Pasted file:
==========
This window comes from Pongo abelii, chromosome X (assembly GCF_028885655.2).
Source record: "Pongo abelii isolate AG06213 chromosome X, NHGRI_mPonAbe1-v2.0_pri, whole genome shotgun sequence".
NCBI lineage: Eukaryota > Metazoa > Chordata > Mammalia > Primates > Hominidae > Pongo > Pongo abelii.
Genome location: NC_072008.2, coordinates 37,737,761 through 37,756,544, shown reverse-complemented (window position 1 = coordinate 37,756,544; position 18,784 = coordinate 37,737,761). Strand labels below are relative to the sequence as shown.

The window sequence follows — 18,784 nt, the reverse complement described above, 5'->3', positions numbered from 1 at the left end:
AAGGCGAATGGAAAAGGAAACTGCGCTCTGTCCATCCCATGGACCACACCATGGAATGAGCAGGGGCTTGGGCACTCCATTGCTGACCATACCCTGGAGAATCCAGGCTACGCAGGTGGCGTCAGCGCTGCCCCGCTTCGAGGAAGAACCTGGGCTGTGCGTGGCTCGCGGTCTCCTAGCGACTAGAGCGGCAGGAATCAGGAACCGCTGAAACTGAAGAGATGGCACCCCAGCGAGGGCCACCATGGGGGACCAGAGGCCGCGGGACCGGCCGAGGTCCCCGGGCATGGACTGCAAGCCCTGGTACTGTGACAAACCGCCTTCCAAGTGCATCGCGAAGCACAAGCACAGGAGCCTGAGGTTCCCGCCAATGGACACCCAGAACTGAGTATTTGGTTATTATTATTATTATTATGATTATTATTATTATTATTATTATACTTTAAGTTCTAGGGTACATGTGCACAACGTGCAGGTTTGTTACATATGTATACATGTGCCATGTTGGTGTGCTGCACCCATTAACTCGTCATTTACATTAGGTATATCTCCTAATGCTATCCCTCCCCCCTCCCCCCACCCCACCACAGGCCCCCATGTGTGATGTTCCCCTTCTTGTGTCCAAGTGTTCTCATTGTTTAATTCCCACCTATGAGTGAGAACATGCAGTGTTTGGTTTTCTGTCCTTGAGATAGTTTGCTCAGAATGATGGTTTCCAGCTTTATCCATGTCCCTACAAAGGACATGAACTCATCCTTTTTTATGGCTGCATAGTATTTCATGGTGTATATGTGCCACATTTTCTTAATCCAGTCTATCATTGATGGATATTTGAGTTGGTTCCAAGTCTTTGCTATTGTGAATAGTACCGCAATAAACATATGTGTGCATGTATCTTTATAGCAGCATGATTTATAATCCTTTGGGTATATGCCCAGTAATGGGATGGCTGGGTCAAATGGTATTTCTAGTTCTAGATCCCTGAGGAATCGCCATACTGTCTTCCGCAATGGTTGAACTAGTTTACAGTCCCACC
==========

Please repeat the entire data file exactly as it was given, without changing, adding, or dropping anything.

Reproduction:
This window comes from Pongo abelii, chromosome X (assembly GCF_028885655.2).
Source record: "Pongo abelii isolate AG06213 chromosome X, NHGRI_mPonAbe1-v2.0_pri, whole genome shotgun sequence".
NCBI lineage: Eukaryota > Metazoa > Chordata > Mammalia > Primates > Hominidae > Pongo > Pongo abelii.
Genome location: NC_072008.2, coordinates 37,737,761 through 37,756,544, shown reverse-complemented (window position 1 = coordinate 37,756,544; position 18,784 = coordinate 37,737,761). Strand labels below are relative to the sequence as shown.

The window sequence follows — 18,784 nt, the reverse complement described above, 5'->3', positions numbered from 1 at the left end:
AAGGCGAATGGAAAAGGAAACTGCGCTCTGTCCATCCCATGGACCACACCATGGAATGAGCAGGGGCTTGGGCACTCCATTGCTGACCATACCCTGGAGAATCCAGGCTACGCAGGTGGCGTCAGCGCTGCCCCGCTTCGAGGAAGAACCTGGGCTGTGCGTGGCTCGCGGTCTCCTAGCGACTAGAGCGGCAGGAATCAGGAACCGCTGAAACTGAAGAGATGGCACCCCAGCGAGGGCCACCATGGGGGACCAGAGGCCGCGGGACCGGCCGAGGTCCCCGGGCATGGACTGCAAGCCCTGGTACTGTGACAAACCGCCTTCCAAGTGCATCGCGAAGCACAAGCACAGGAGCCTGAGGTTCCCGCCAATGGACACCCAGAACTGAGTATTTGGTTATTATTATTATTATTATGATTATTATTATTATTATTATTATACTTTAAGTTCTAGGGTACATGTGCACAACGTGCAGGTTTGTTACATATGTATACATGTGCCATGTTGGTGTGCTGCACCCATTAACTCGTCATTTACATTAGGTATATCTCCTAATGCTATCCCTCCCCCCTCCCCCCACCCCACCACAGGCCCCCATGTGTGATGTTCCCCTTCTTGTGTCCAAGTGTTCTCATTGTTTAATTCCCACCTATGAGTGAGAACATGCAGTGTTTGGTTTTCTGTCCTTGAGATAGTTTGCTCAGAATGATGGTTTCCAGCTTTATCCATGTCCCTACAAAGGACATGAACTCATCCTTTTTTATGGCTGCATAGTATTTCATGGTGTATATGTGCCACATTTTCTTAATCCAGTCTATCATTGATGGATATTTGAGTTGGTTCCAAGTCTTTGCTATTGTGAATAGTACCGCAATAAACATATGTGTGCATGTATCTTTATAGCAGCATGATTTATAATCCTTTGGGTATATGCCCAGTAATGGGATGGCTGGGTCAAATGGTATTTCTAGTTCTAGATCCCTGAGGAATCGCCATACTGTCTTCCGCAATGGTTGAACTAGTTTACAGTCCCACC